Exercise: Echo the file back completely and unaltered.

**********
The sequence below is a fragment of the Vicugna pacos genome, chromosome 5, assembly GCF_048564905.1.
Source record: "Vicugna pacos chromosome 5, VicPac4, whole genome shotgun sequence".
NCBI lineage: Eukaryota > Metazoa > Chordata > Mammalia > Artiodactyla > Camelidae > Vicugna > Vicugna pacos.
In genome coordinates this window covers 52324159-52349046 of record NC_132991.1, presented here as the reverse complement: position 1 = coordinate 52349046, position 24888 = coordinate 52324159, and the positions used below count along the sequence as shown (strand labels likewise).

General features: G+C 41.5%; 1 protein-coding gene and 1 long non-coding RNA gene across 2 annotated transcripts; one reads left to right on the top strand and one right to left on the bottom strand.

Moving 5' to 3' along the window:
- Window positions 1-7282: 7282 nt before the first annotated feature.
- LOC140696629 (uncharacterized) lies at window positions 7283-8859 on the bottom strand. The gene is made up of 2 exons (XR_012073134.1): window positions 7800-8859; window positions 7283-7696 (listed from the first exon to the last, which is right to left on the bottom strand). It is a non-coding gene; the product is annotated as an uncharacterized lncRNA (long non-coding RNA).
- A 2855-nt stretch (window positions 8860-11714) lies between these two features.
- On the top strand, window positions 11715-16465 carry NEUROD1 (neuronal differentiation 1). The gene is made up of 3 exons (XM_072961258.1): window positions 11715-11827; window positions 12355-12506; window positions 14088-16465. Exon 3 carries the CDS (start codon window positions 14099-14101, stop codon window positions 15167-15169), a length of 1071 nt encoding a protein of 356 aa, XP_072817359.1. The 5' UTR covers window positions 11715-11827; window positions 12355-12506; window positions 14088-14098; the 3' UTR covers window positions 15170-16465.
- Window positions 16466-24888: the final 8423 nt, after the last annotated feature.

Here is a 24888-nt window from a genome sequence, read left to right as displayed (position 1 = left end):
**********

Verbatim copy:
The sequence below is a fragment of the Vicugna pacos genome, chromosome 5, assembly GCF_048564905.1.
Source record: "Vicugna pacos chromosome 5, VicPac4, whole genome shotgun sequence".
NCBI lineage: Eukaryota > Metazoa > Chordata > Mammalia > Artiodactyla > Camelidae > Vicugna > Vicugna pacos.
In genome coordinates this window covers 52324159-52349046 of record NC_132991.1, presented here as the reverse complement: position 1 = coordinate 52349046, position 24888 = coordinate 52324159, and the positions used below count along the sequence as shown (strand labels likewise).

General features: G+C 41.5%; 1 protein-coding gene and 1 long non-coding RNA gene across 2 annotated transcripts; one reads left to right on the top strand and one right to left on the bottom strand.

Moving 5' to 3' along the window:
- Window positions 1-7282: 7282 nt before the first annotated feature.
- LOC140696629 (uncharacterized) lies at window positions 7283-8859 on the bottom strand. The gene is made up of 2 exons (XR_012073134.1): window positions 7800-8859; window positions 7283-7696 (listed from the first exon to the last, which is right to left on the bottom strand). It is a non-coding gene; the product is annotated as an uncharacterized lncRNA (long non-coding RNA).
- A 2855-nt stretch (window positions 8860-11714) lies between these two features.
- On the top strand, window positions 11715-16465 carry NEUROD1 (neuronal differentiation 1). The gene is made up of 3 exons (XM_072961258.1): window positions 11715-11827; window positions 12355-12506; window positions 14088-16465. Exon 3 carries the CDS (start codon window positions 14099-14101, stop codon window positions 15167-15169), a length of 1071 nt encoding a protein of 356 aa, XP_072817359.1. The 5' UTR covers window positions 11715-11827; window positions 12355-12506; window positions 14088-14098; the 3' UTR covers window positions 15170-16465.
- Window positions 16466-24888: the final 8423 nt, after the last annotated feature.

Here is a 24888-nt window from a genome sequence, read left to right as displayed (position 1 = left end):